Hauptmann was born in Dresden, and studied violin under Scholz, piano under Franz Lanska, composition under Grosse and Francesco Morlacchi, (the rival of Carl Maria von Weber). He completed his education as a violinist and composer under Louis Spohr, and until 1821 held various appointments in private families. In addition, he studied mathematics and acoustics.
Hauptmann was initially employed as an architect before finding success as a musician. Notable in his early musical output is a grand tragic opera, Mathilde. He joined the orchestra of Kassel in 1822 under Spohr's direction. There, he first taught composition and music theory. His pupils included Ferdinand David, Friedrich Burgmüller, Friedrich Kiel, Ernst Naumann, Oscar Paul, Isidor Seiss and others.
In 1842, Hauptmann became Kantor of the Thomanerchor at St. Thomas Church, Leipzig (a post made famous by Johann Sebastian Bach) as well as professor of music theory at the newly founded conservatoire at the invitation of Felix Mendelssohn. In this capacity, his unique gift as a teacher developed and it was readily acknowledged by his enthusiastic and quite-often distinguished pupils.
Hauptmann's compositions are marked by symmetry and craftsmanship rather than spontaneous invention. His vocal output include two masses, choral songs for mixed voices (Op. 32, 47) and numerous part songs.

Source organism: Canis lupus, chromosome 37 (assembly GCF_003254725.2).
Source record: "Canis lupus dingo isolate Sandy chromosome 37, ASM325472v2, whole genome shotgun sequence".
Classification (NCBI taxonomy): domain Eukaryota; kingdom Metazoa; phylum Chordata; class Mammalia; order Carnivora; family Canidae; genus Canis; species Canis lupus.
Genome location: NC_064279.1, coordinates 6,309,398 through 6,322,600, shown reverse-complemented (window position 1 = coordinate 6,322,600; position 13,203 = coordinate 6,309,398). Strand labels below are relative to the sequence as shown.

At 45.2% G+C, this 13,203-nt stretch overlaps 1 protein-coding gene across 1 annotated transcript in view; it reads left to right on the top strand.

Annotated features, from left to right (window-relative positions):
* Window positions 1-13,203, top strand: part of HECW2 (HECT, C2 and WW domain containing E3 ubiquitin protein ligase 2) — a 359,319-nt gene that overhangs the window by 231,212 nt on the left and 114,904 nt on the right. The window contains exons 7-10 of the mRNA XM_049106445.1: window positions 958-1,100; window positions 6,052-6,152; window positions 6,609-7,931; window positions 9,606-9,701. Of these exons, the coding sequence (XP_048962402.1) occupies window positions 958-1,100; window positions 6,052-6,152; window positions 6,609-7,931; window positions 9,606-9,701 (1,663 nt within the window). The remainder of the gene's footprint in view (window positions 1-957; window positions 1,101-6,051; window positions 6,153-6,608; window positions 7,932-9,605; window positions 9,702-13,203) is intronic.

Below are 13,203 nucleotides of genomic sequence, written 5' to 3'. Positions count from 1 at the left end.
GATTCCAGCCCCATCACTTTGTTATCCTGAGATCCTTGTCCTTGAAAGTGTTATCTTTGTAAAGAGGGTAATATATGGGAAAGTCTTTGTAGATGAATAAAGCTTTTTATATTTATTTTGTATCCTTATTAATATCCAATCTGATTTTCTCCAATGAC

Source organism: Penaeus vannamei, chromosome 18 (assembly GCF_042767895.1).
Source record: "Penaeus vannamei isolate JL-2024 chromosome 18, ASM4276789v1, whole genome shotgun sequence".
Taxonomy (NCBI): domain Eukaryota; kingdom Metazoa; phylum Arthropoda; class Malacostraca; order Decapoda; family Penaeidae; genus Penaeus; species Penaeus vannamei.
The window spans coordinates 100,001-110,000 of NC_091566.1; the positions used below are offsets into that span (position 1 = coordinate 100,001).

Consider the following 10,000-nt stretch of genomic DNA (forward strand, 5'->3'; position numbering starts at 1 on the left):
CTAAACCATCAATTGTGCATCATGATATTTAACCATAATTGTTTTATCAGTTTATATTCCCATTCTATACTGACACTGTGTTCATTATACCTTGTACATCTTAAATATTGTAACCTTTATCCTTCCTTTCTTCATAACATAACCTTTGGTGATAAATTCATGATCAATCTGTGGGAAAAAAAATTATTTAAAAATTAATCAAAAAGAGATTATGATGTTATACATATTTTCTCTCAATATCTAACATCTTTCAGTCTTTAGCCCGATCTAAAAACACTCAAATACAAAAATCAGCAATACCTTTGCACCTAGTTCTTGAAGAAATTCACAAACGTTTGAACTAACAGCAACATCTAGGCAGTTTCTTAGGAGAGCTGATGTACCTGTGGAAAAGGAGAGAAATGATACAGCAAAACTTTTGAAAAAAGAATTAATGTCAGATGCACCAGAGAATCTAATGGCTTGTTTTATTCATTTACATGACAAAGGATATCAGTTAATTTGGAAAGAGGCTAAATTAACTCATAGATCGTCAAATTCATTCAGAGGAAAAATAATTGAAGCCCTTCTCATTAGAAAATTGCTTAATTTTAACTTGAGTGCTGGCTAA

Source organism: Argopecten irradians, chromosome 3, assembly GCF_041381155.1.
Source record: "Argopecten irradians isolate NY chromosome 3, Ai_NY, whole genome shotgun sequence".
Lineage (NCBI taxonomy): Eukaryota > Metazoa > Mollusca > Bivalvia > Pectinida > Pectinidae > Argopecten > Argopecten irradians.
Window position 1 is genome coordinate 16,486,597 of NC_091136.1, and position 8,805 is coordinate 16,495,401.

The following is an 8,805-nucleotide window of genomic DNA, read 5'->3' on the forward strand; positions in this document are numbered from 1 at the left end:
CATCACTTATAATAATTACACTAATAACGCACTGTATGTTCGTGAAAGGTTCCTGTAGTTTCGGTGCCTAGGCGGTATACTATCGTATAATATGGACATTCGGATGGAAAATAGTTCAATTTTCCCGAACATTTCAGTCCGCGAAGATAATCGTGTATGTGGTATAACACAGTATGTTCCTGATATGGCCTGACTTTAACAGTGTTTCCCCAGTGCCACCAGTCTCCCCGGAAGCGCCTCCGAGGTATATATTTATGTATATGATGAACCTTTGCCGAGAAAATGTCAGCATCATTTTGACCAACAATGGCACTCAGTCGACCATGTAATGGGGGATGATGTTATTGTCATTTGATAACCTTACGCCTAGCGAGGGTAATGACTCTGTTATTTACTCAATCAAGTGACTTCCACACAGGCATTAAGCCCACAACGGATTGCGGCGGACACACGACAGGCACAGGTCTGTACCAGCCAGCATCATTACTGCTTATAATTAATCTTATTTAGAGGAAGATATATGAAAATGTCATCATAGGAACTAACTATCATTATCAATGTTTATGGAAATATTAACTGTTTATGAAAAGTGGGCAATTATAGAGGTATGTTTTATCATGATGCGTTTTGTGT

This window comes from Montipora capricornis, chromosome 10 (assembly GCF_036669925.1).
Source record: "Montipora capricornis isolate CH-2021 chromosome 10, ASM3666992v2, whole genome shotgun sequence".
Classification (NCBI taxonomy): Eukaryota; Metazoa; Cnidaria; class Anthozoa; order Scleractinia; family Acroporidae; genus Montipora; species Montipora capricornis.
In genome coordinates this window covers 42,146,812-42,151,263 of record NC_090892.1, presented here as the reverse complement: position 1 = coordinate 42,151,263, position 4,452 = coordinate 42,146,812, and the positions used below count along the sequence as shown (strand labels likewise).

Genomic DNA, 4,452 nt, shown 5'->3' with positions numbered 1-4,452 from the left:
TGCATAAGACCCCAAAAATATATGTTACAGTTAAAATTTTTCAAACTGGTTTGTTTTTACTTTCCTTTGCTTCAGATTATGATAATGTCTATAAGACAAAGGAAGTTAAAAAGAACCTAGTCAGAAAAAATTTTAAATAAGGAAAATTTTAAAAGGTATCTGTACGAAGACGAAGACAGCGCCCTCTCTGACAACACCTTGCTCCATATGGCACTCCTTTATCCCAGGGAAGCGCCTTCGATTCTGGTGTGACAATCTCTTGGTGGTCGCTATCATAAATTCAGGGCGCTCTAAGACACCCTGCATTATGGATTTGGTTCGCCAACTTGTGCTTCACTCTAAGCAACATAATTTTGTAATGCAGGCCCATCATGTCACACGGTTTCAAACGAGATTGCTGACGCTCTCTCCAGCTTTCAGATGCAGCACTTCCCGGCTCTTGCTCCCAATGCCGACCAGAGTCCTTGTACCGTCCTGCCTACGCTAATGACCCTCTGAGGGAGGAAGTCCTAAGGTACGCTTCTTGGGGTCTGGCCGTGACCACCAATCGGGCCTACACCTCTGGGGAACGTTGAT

He was a founding member and editor of the Bach Gesellschaft edition of the complete works of Bach, where he edited the first two volumes of church cantatas and the Lutheran Masses.
His musical philosophy embodied in his book Die Natur der Harmonik und Metrik (The Nature of Harmony and Meter, 1853), in which he attempted a philosophic explanation of musical form. His theory is described as "Hegelian" and he emphasized concepts of unity, opposition, and reunion, which he finds in chords, scales, key relationships, and meter. He conceived of minor and major triads as opposite. This theory influenced "harmonic dualists" including Hugo Riemann. He also advocated just intonation and considered enharmonic progressions unnatural. In this sense, he could be considered a conservative in relation to the compositional trends of his time. He displayed a taste for classical proportion, formal order, metrical clarity, and tonal logic. Unlike the Romantic trends of continuous legato, he considered any "metrical first" (i.e. downbeat - implied or actual) to be automatically accented.
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- Moritz Hauptmann: The Letters of a Leipzig Cantor (2 vols.). London: Novello, Ewer and Co., 1892 ]
- Moritz Hauptmann: The nature of harmony and metre. New York: Da Capo Press, 1991, Reprint of the ed. London, Sonnenschein, 1893. ISBN 0-306-76298-6. ]
- Dale A. Jorgenson: Moritz Hauptmann of Leipzig. Studies in History and Interpretation of Music, Vol. 2. Lewiston, NY: The Edwin Mellen Press, 1986. ISBN 0-88946-427-8
- William Mason: Memories of a Musical Life. New York: The Century Company, 1902.
- This article incorporates text from a publication now in the public domain: Chisholm, Hugh, ed. (1911). "Hauptmann, Moritz". Encyclopædia Britannica (11th ed.). Cambridge University Press.